In Greece, books beat rocks

Ideas fill bookstore, but bring your own coffee

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ATHENS, Greece — It is easy to throw a rock, and there have been plenty thrown here lately, a common ritual, almost not newsworthy, with the anarchists and hooligans smashing big pieces of marble and throwing the chunks at police, at the government, at each other.

They live in a beautiful country struggling with economic chaos, the result of decades of fiscal insanity and huge bureaucracy, the political left having bribed the public with the public's own money until all the money was gone.

In America, we're not at the rock-throwing stage yet, but our politicians are working overtime to make Greeks of us, also bribing us with our own money, borrowing and borrowing, using the federal, state and local bureaucracies to reward themselves and their friends while setting groups against each other to maintain power.

Rocks are thrown by only a powerless few. A rock is a thing of anger in the hands of a stupid man. But there is something that stupid men can't hope to pick up: solutions.

And to find some I went to an amazing bookstore in Athens.

Free Thinking Zone.

"I'm really not trying to push books, I'm trying to push ideas," said Areti Georgili, who opened her bookstore several months ago as an experiment.

What ideas?

"Freedom," she said. "You're American. You've heard of this concept, 'freedom'? There is this thing there, called freedom?"

She smiled and I liked her immediately. She didn't have to tell me that irony is a Greek word.

There are bookstores all over the city, and I mean books on paper, with people browsing and reading and talking about ideas. I didn't want to think about all the bookstores that have vanished in Chicago.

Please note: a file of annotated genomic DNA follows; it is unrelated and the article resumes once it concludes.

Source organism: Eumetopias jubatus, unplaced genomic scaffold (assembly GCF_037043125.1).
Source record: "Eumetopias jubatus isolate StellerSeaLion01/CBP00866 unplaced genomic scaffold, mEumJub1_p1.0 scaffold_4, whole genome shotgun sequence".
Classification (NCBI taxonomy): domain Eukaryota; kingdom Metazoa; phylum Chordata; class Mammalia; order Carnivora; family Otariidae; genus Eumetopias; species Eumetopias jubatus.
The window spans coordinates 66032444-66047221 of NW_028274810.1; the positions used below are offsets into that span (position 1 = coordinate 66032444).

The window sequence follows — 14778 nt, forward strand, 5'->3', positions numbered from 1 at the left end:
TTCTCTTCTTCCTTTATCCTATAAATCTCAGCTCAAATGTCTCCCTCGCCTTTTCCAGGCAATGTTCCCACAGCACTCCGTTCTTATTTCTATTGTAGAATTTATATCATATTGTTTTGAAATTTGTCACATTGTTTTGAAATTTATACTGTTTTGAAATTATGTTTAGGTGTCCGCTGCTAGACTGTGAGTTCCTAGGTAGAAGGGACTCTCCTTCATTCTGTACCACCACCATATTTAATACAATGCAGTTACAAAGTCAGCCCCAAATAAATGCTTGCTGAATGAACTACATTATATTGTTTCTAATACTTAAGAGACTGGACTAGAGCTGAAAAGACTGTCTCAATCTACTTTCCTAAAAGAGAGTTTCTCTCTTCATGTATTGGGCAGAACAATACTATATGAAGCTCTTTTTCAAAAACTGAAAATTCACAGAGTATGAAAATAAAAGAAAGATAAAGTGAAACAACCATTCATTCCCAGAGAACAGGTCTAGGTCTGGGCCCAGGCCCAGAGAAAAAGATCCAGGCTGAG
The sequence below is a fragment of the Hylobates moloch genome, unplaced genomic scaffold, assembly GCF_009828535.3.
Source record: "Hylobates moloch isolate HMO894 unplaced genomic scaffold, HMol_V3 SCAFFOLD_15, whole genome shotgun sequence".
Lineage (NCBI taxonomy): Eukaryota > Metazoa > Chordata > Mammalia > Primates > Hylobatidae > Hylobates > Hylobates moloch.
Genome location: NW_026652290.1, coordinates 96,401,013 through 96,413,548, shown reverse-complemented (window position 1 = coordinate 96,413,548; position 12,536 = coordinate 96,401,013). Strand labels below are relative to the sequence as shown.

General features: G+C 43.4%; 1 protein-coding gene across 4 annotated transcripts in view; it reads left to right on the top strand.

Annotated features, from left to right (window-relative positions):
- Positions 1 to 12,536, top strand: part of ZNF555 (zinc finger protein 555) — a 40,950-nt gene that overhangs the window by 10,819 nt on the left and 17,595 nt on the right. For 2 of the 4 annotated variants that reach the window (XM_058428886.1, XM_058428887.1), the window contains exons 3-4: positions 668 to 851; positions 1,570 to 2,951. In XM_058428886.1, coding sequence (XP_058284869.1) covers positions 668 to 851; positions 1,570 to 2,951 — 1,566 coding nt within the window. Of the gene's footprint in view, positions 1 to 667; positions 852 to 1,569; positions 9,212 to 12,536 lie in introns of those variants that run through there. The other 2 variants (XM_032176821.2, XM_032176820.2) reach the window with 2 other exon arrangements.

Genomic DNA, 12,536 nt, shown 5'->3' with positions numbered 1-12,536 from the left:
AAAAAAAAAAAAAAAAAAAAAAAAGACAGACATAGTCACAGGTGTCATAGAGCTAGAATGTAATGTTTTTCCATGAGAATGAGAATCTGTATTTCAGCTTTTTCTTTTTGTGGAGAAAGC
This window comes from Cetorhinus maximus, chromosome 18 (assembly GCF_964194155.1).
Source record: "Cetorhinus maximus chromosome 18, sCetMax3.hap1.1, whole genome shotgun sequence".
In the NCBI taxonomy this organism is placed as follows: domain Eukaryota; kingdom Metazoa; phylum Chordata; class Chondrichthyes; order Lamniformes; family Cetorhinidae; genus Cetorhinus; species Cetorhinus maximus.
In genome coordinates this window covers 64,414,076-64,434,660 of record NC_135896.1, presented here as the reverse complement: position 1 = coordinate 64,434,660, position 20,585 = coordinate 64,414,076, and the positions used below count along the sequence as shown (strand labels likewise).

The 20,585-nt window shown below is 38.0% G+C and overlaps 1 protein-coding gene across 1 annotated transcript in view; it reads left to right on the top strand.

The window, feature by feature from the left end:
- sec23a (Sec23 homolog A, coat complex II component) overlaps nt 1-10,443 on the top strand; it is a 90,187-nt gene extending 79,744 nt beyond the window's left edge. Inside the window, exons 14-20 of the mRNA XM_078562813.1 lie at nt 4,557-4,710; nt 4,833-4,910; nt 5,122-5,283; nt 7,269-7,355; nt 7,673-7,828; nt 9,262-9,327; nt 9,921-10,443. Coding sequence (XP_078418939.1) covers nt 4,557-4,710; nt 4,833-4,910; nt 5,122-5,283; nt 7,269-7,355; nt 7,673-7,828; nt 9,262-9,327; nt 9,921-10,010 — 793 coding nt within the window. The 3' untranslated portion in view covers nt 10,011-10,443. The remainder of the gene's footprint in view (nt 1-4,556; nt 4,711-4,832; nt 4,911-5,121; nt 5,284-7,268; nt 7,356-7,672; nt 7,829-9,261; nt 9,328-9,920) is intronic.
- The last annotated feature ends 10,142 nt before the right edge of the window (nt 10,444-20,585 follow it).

But here, where the rock throwers make news, the booksellers are busy without making headlines. Walk along any street downtown and you'll see books sold on outdoor tables, books with no pictures, and of course the bookstores. Some are huge. And others are just right.

People flock to Areti's store to talk of ideas, of developing new and constructive ways to cope with the economic crisis. They don't waste time shrieking epithets at the Germans or the Turks, or blaming the immigrants who flood the country almost unchecked. These are goads used by cynical men to incite the mob.

Instead, at Free Thinking Zone, folks talk about challenging the corrupt bureaucracy and nepotism, to push for meritocracy.

The discussions are quite animated, but not frivolous, because what's happening here — and what could happen in America — isn't frivolous.

When I visited the bookstore the other day, I noticed titles by Friedrich Hayek and John Stuart Mill, Isaiah Berlin and Pyotr Kropotkin. On the wall outside her store is a small poster of Dionysios Solomos, who wrote the "Hymn to Liberty," which was used for the Greek National Anthem.

"But you're not here to talk of books alone," she said. "You're here to talk about freedom. Would you like some coffee?"

Yes. Greek coffee. Medium sweet.

She sent out a clerk for the coffee.

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